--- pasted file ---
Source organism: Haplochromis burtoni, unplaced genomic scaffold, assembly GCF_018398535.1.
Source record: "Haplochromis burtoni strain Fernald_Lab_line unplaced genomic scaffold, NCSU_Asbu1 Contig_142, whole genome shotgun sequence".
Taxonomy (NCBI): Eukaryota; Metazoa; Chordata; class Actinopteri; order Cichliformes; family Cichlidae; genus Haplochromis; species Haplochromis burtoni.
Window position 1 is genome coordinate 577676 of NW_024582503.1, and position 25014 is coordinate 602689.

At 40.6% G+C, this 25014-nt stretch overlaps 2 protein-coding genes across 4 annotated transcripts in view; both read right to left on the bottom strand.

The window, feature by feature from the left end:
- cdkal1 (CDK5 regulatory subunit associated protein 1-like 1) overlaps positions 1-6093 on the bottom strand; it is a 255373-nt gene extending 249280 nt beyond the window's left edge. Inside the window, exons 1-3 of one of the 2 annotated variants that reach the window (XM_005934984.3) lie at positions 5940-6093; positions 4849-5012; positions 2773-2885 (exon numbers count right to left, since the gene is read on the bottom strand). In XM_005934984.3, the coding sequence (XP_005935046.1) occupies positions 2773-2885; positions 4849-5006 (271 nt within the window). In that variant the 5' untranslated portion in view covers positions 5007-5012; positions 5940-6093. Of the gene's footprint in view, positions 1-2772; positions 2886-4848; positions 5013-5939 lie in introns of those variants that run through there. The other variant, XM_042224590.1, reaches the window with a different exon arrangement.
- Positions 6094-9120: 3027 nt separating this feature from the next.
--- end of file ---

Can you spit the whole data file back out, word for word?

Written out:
Source organism: Haplochromis burtoni, unplaced genomic scaffold, assembly GCF_018398535.1.
Source record: "Haplochromis burtoni strain Fernald_Lab_line unplaced genomic scaffold, NCSU_Asbu1 Contig_142, whole genome shotgun sequence".
Taxonomy (NCBI): Eukaryota; Metazoa; Chordata; class Actinopteri; order Cichliformes; family Cichlidae; genus Haplochromis; species Haplochromis burtoni.
Window position 1 is genome coordinate 577676 of NW_024582503.1, and position 25014 is coordinate 602689.

At 40.6% G+C, this 25014-nt stretch overlaps 2 protein-coding genes across 4 annotated transcripts in view; both read right to left on the bottom strand.

The window, feature by feature from the left end:
- cdkal1 (CDK5 regulatory subunit associated protein 1-like 1) overlaps positions 1-6093 on the bottom strand; it is a 255373-nt gene extending 249280 nt beyond the window's left edge. Inside the window, exons 1-3 of one of the 2 annotated variants that reach the window (XM_005934984.3) lie at positions 5940-6093; positions 4849-5012; positions 2773-2885 (exon numbers count right to left, since the gene is read on the bottom strand). In XM_005934984.3, the coding sequence (XP_005935046.1) occupies positions 2773-2885; positions 4849-5006 (271 nt within the window). In that variant the 5' untranslated portion in view covers positions 5007-5012; positions 5940-6093. Of the gene's footprint in view, positions 1-2772; positions 2886-4848; positions 5013-5939 lie in introns of those variants that run through there. The other variant, XM_042224590.1, reaches the window with a different exon arrangement.
- Positions 6094-9120: 3027 nt separating this feature from the next.